By Chris Turner (CatmanF1)
Written in association with Missed Apex Podcast. Listen in the player below the article and please don't forget to comment.
The in-season test following the British Grand Prix allowed us to glimpse into the future, sampling some of the driving talent waiting in the wings desperate to break into the ultra-competitive world of Formula One.
In this series we take a look at each of the young hotshots in turn and rate their chances.
The easy-going Frenchman was born into a motorsports family with his grandfather, father and three of his four brothers all racing in various disciplines from karting to endurance racing. His talent was recognised early and he attended the Auto Sport Academy in Le Mans to balance an academic and racing education.
He finished in an incredible third place in his debut single seater season in the French F4 championship, with four wins and two pole positions in the fourteen race season.
Following a learning year in 2012, he became the youngest ever champion of the Formula Renault 2.0 Eurocup at the age of 17.
2014 saw Gasly stay true to his French roots and with new Red Bull backing he moved up into the Formula Renault 3.5 category, where he immediately impressed again with a podium in his first race. Depsite not visiting the top step all season he was remarkably consistent and scored 8 podium finishes (six times in second place) on the way to the runner up spot in the championship just behind current Toro Rosso driver Carlos Sainz Jr.
Such was his potential that during the winter break in 2014 his name was cast into the ring to partner Max Verstappen at Toro Rosso, but quite rightly that honour went to Sainz in the end.
Gasly moved to the GP2 series in 2015 but has not shone as brightly as expected so far. He started this year as one of the title favourites, but has struggled to find his form and only took his first series victory last weekend at Silverstone in his second season in the category.
Likely to graduate to F1?
His Red Bull backing is both a blessing and a curse for him. He needs to convince his Austrian overlords that he is worthy of his place in the program and a coveted F1 seat.
Some have questioned his killer-instinct after a couple of critical win-less seasons cast doubts over his long term potential.
The only place currently available in the Red Bull stable is the second Toro Rosso seat, currently occupied by the demoted Daniil Kvyat. Gasly's less than dominant form this year may be the saving grace for the Russian and he may keep that seat for now.
A very successful karting career gave Charles Leclerc a good grounding for his graduation to single seater racing.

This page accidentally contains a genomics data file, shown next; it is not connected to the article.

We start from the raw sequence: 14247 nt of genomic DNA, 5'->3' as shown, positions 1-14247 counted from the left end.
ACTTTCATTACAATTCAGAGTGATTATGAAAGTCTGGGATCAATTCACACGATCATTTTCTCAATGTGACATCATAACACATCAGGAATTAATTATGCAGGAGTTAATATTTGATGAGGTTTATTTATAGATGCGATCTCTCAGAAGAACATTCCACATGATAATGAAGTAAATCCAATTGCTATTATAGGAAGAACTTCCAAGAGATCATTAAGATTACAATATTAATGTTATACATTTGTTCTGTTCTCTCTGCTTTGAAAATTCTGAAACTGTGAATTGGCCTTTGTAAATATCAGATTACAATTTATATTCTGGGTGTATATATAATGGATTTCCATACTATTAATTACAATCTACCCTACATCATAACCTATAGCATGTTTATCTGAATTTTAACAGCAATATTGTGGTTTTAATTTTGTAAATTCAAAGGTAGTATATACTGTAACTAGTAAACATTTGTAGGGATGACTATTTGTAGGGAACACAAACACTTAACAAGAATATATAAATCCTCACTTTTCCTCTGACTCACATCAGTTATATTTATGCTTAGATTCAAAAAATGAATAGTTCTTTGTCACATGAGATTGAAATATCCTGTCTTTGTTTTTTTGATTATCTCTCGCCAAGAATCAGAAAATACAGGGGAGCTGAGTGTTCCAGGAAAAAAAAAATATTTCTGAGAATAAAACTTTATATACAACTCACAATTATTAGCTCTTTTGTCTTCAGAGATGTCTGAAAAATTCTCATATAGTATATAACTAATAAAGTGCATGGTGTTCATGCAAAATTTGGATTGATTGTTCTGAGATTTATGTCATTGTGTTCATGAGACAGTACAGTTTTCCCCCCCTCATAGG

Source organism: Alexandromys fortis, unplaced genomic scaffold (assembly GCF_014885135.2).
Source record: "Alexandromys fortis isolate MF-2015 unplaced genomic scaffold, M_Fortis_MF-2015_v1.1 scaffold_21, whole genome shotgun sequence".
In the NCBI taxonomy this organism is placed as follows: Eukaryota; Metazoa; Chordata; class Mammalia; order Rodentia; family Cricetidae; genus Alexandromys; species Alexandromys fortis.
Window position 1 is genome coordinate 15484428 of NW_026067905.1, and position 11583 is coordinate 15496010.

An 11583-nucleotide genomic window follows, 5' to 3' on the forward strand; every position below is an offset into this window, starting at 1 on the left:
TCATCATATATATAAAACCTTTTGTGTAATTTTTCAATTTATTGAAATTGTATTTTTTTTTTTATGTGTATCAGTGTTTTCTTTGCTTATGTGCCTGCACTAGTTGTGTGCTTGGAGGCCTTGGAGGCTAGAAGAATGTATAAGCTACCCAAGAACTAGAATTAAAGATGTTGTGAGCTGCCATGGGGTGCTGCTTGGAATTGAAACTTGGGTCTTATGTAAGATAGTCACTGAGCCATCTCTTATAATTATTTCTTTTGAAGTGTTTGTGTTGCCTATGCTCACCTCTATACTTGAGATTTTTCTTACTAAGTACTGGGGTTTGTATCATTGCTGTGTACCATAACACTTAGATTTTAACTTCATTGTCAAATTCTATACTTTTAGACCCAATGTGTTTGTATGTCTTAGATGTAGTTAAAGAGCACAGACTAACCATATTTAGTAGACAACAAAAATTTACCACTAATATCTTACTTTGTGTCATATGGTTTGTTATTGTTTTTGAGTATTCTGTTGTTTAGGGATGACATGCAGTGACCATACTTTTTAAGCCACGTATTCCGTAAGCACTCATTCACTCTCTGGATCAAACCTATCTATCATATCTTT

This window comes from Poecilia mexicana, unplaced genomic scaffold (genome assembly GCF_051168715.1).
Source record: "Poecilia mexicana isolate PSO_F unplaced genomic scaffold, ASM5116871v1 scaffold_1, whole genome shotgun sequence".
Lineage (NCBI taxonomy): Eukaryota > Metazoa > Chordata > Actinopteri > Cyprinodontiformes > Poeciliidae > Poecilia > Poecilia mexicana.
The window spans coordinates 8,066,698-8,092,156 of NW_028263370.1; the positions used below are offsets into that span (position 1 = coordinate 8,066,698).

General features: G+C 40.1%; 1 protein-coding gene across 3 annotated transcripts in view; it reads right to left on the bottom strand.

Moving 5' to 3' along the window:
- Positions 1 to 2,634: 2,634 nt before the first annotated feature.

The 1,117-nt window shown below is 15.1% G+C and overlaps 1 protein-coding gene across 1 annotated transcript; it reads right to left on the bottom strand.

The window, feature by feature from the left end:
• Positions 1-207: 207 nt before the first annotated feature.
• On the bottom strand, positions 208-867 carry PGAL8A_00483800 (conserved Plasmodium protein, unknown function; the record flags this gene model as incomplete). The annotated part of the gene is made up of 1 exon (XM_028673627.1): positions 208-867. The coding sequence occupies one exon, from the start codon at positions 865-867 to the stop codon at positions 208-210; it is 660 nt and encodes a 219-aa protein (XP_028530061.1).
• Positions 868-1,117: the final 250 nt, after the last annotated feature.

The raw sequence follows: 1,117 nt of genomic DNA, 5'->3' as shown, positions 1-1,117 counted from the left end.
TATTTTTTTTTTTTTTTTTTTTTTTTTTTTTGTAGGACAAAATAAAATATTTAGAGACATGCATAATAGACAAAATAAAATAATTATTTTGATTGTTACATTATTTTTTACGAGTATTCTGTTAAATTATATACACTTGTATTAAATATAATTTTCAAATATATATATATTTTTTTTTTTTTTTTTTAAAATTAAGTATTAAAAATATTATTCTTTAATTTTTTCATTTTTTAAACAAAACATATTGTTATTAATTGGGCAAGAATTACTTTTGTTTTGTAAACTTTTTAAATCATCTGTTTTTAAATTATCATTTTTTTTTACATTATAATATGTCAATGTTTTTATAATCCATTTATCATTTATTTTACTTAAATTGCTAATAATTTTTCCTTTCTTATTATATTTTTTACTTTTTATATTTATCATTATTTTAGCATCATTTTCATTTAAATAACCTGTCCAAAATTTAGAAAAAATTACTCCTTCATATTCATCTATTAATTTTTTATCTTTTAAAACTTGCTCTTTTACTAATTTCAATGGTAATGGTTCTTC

He took two victories on the way to second place in the Formula Renault 2.0 Alps championship, finishing behind McLaren protege Nyck de Vries.
Racing in the highly competitive Formula 3 series Leclerc started to shine, with some excellent performances to become the best rookie in the championship, finishing fourth in the standings.
He is the current GP3 points leader racing for the dominant ART team, with two victories from only six races so far.
He was signed for the Ferrari driver academy in March 2016 and drove for Haas at the British Grand Prix in practice, then for Ferrari in the mid season test. His programmes were mainly aero development and were hampered by technical failures, so his outright pace was not evident.
Likely to graduate to F1?
The Ferrari driver academy has been the least successful of the top teams so far, with no drivers yet making the step to the Italian team, although Jules Bianchi was destined for great things.
Leclerc is doing exactly what he needs to do in GP3 to show he deserves a chance at the big time. The best way for him to progress is to become champion this year and crucially fight for a good seat in GP2 next year. Management by Nicholas Todt will certainly improve his chances to achieve his eventual goal of driving in F1.
Ferrucci has shown his skill by being able to adapt to new formulae quickly through his junior career. He placed on the podium in all three of his British F3 starts in 2014 including two victories. He has also finished in the points twice at the Macau Grand Prix, coming in 8th and 6th, a race known to be a stern test of driving talent.
He is racing for DAMS in GP3 this season, but as the level of competition increased he has not enjoyed the same instant success so far. The highlight was in the slippery conditions at Silverstone, where he fought through from 18th on the grid to an impressive fourth at the flag.
Likely to graduate to F1?
An American driving for Haas is the dream that Gene Haas set out to achieve, but when the time came there were no American drivers that fit the bill, initially preferring experience over patriotism. His standards are quite high, overlooking American Alexander Rossi who went on to win the Indy 500.
Ferrucci, an 18 year old from Connecticut, became the first American to drive an in American car in Formula One since 1977, when Danny Ongais drove a Penske at Mosport.
Ferrucci is not expecting a magical promotion, recently suggesting that working his way through the lower formulae can only be of benefit to him. Another season in GP3 or stepping up to GP2 if the right opportunity opened up would be the next logical step for him.
Join us again on Thursday when we dissect the talents of another three young guns.